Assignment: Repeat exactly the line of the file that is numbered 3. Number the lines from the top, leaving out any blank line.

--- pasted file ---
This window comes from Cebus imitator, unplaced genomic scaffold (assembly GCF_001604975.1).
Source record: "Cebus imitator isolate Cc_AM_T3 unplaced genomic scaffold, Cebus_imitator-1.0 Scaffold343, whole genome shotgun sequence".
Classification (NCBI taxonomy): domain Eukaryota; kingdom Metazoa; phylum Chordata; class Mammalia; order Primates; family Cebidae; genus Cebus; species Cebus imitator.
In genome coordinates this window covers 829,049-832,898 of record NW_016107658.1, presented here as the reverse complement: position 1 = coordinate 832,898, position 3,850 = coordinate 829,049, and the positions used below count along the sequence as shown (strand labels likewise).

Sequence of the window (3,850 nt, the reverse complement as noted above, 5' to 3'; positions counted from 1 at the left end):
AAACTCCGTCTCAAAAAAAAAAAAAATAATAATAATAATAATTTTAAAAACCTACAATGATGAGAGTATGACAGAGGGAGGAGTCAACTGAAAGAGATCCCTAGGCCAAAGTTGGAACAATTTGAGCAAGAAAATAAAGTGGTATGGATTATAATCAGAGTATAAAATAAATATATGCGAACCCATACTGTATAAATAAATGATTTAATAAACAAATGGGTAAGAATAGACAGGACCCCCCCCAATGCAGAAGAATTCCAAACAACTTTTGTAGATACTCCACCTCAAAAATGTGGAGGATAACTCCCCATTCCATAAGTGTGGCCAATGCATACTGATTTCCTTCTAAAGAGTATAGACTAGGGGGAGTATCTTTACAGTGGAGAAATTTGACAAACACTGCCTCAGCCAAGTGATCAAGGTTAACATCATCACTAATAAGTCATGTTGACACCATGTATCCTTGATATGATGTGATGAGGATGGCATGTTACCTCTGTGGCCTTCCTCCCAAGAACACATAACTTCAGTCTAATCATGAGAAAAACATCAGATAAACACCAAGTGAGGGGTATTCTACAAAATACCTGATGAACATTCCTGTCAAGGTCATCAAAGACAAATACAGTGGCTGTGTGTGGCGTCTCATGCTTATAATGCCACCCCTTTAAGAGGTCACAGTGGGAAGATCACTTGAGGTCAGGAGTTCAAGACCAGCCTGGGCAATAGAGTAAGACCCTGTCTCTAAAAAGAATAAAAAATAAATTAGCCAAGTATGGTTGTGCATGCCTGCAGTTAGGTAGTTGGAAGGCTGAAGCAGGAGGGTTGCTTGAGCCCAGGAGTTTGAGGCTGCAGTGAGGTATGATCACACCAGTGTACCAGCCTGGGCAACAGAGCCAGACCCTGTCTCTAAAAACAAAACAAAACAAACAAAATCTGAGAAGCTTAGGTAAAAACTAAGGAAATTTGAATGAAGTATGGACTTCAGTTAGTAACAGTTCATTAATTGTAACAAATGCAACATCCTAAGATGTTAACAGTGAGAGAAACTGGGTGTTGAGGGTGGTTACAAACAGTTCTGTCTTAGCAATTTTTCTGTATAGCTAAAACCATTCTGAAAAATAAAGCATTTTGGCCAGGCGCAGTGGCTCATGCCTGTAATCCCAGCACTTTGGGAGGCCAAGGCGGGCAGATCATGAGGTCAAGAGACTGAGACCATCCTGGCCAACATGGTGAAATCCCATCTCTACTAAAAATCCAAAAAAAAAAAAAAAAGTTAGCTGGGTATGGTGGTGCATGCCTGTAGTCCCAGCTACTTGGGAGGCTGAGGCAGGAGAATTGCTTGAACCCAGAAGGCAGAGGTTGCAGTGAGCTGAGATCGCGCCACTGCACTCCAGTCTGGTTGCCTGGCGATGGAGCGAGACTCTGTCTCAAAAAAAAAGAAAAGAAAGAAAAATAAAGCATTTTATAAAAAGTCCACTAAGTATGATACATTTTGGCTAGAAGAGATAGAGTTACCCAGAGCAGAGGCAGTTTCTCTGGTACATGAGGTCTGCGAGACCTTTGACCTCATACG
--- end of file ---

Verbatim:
Classification (NCBI taxonomy): domain Eukaryota; kingdom Metazoa; phylum Chordata; class Mammalia; order Primates; family Cebidae; genus Cebus; species Cebus imitator.